Ubiquitin-interacting motif

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In molecular biology, the Ubiquitin-Interacting Motif (UIM), or 'LALAL-motif', is a sequence motif of about 20 amino acid residues, which was first described in the 26S proteasome subunit PSD4/RPN-10 that is known to recognise ubiquitin.[1][2] In addition, the UIM is found, often in tandem or triplet arrays, in a variety of proteins either involved in ubiquitination and ubiquitin metabolism, or known to interact with ubiquitin-like modifiers. Among the UIM proteins are two different subgroups of the UBP (ubiquitin carboxy-terminal hydrolase) family of deubiquitinating enzymes, one F-box protein, one family of HECT-containing ubiquitin-ligases (E3s) from plants, and several proteins containing ubiquitin-associated UBA and/or UBX domains.[3] In most of these proteins, the UIM occurs in multiple copies and in association with other domains such as UBA (INTERPRO), UBX (INTERPRO), ENTH domain, EH (INTERPRO), VHS (INTERPRO), SH3 domain, HECT, VWFA (INTERPRO), EF-hand calcium-binding, WD-40, F-box (INTERPRO), LIM, protein kinase, ankyrin, PX, phosphatidylinositol 3- and 4-kinase (INTERPRO), C2 domain, OTU (INTERPRO), DnaJ domain (INTERPRO), RING-finger (INTERPRO) or FYVE-finger (INTERPRO). UIMs have been shown to bind ubiquitin and to serve as a specific targeting signal important for monoubiquitination. Thus, UIMs may have several functions in ubiquitin metabolism each of which may require different numbers of UIMs.[4][5][6]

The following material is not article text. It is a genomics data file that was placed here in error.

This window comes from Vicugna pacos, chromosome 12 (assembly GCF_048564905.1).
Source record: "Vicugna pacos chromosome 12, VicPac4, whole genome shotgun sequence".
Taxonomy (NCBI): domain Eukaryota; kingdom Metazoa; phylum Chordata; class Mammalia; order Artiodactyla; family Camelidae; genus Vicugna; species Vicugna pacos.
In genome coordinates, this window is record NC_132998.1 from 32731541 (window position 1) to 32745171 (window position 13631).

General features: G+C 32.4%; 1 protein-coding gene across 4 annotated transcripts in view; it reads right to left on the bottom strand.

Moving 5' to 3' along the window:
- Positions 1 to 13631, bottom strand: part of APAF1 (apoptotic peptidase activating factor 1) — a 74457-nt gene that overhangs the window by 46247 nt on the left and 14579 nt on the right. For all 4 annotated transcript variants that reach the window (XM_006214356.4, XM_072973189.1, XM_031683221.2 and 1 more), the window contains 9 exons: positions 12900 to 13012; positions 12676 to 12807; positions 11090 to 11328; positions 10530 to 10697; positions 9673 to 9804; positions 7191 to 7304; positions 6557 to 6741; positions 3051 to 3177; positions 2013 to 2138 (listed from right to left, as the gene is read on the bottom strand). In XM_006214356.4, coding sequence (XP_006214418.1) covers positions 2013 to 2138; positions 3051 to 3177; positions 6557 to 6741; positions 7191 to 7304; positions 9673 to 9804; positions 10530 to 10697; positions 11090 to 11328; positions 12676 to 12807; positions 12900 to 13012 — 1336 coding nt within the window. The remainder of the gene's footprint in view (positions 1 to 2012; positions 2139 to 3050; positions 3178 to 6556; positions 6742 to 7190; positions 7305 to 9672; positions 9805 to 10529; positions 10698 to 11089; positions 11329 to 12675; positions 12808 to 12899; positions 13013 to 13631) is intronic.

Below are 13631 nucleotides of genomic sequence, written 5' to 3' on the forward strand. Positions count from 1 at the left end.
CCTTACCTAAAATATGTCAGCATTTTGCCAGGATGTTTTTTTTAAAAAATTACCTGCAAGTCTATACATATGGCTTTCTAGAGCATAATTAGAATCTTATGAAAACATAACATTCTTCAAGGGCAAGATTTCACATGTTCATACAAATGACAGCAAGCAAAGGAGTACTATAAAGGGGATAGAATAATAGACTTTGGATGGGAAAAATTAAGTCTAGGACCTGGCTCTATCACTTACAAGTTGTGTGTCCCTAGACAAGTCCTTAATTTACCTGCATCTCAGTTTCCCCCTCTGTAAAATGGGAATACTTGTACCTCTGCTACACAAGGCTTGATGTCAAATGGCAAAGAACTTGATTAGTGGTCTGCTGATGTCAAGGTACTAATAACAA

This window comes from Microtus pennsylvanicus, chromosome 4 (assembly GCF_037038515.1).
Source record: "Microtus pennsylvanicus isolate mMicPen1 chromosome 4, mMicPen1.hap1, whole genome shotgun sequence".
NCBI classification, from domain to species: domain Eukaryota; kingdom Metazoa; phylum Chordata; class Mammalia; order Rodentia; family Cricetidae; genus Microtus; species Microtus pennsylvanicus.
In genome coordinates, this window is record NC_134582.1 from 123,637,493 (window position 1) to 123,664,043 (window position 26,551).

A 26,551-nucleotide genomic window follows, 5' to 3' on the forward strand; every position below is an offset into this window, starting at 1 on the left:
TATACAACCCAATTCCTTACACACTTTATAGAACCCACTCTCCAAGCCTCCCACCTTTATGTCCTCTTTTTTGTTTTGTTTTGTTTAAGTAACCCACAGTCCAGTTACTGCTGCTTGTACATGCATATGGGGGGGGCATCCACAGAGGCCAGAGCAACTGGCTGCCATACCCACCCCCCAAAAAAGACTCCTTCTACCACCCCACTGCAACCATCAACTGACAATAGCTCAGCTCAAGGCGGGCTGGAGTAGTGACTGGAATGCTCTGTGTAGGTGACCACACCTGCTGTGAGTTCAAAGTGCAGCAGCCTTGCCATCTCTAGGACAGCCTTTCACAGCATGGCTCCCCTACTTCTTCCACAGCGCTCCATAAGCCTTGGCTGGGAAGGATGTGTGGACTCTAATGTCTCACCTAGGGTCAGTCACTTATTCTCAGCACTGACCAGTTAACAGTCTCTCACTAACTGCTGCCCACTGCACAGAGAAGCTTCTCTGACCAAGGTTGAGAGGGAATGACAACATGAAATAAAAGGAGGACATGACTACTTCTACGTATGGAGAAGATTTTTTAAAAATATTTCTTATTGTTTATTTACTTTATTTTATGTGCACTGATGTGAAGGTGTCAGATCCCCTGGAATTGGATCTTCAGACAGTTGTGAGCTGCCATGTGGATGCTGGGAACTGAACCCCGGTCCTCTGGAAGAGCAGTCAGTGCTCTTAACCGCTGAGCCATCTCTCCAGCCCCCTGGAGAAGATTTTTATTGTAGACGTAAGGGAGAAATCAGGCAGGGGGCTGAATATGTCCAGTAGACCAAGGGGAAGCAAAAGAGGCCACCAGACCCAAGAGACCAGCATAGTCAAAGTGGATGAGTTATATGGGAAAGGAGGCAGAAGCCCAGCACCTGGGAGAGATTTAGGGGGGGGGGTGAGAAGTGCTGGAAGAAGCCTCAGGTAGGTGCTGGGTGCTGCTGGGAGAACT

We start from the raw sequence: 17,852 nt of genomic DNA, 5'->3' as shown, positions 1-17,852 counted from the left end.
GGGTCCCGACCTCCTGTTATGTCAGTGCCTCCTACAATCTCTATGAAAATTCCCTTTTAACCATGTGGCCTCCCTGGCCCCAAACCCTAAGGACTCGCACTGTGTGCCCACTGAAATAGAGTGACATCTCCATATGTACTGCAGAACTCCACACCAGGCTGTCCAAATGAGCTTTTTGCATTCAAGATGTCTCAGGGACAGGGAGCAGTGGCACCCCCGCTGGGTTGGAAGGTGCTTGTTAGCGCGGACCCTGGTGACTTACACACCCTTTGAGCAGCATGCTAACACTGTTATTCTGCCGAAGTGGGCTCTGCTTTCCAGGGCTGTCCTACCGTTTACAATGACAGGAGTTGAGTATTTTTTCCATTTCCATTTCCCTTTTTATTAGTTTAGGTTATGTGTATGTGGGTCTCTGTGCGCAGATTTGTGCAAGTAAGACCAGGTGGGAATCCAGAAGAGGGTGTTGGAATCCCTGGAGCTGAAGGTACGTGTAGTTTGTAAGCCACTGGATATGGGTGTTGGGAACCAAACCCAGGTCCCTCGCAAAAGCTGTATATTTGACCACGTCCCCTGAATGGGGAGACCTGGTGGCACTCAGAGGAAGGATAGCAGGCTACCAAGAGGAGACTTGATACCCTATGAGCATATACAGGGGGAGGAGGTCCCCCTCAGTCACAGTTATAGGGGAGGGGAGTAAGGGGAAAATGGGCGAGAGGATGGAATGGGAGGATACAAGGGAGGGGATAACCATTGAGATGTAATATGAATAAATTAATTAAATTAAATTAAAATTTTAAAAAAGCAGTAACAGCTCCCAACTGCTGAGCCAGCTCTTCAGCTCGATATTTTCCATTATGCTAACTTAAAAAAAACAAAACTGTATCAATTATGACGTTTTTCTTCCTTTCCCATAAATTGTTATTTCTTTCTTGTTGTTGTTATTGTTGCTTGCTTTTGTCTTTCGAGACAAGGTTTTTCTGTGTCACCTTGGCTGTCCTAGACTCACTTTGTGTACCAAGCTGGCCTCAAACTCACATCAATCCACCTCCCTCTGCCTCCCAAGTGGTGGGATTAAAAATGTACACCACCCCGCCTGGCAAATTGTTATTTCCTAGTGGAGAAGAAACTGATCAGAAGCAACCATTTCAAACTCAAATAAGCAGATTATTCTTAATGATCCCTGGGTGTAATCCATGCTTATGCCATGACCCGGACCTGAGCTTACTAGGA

PDB 1yx5 EBI.jpg
solution structure of s5a uim-1/ubiquitin complex

The UIM is unlikely to form an independent protein domain. Instead, based on the spacing of the conserved residues, the motif probably forms a short alpha-helix that can be embedded into different protein folds.[2] Some proteins known to contain an UIM are listed below:


  1. ^ Young P, Deveraux Q, Beal RE, Pickart CM, Rechsteiner M (March 1998). "Characterization of two polyubiquitin binding sites in the 26 S protease subunit 5a". J. Biol. Chem. 273 (10): 5461–7. doi:10.1074/jbc.273.10.5461. PMID 9488668.
  2. ^ a b Hofmann K, Falquet L (June 2001). "A ubiquitin-interacting motif conserved in components of the proteasomal and lysosomal protein degradation systems". Trends Biochem. Sci. 26 (6): 347–50. doi:10.1016/s0968-0004(01)01835-7. PMID 11406394.
  3. ^ Buchberger A (May 2002). "From UBA to UBX: new words in the ubiquitin vocabulary". Trends Cell Biol. 12 (5): 216–21. doi:10.1016/S0962-8924(02)02269-9. PMID 12062168.
  4. ^ Oldham CE, Mohney RP, Miller SL, Hanes RN, O'Bryan JP (July 2002). "The ubiquitin-interacting motifs target the endocytic adaptor protein epsin for ubiquitination". Curr. Biol. 12 (13): 1112–6. doi:10.1016/S0960-9822(02)00900-4. PMID 12121618.
  5. ^ Riezman H (March 2002). "Cell biology: the ubiquitin connection". Nature. 416 (6879): 381–3. doi:10.1038/416381a. PMID 11919614.
  6. ^ Reece DE, Barnett MJ, Connors JM, Fairey RN, Fay JW, Greer JP, Herzig GP, Herzig RH, Klingemann HG, LeMaistre CF (October 1991). "Intensive chemotherapy with cyclophosphamide, carmustine, and etoposide followed by autologous bone marrow transplantation for relapsed Hodgkin's disease". J. Clin. Oncol. 9 (10): 1871–9. PMID 1919637.
This article incorporates text from the public domain Pfam and InterPro: IPR003903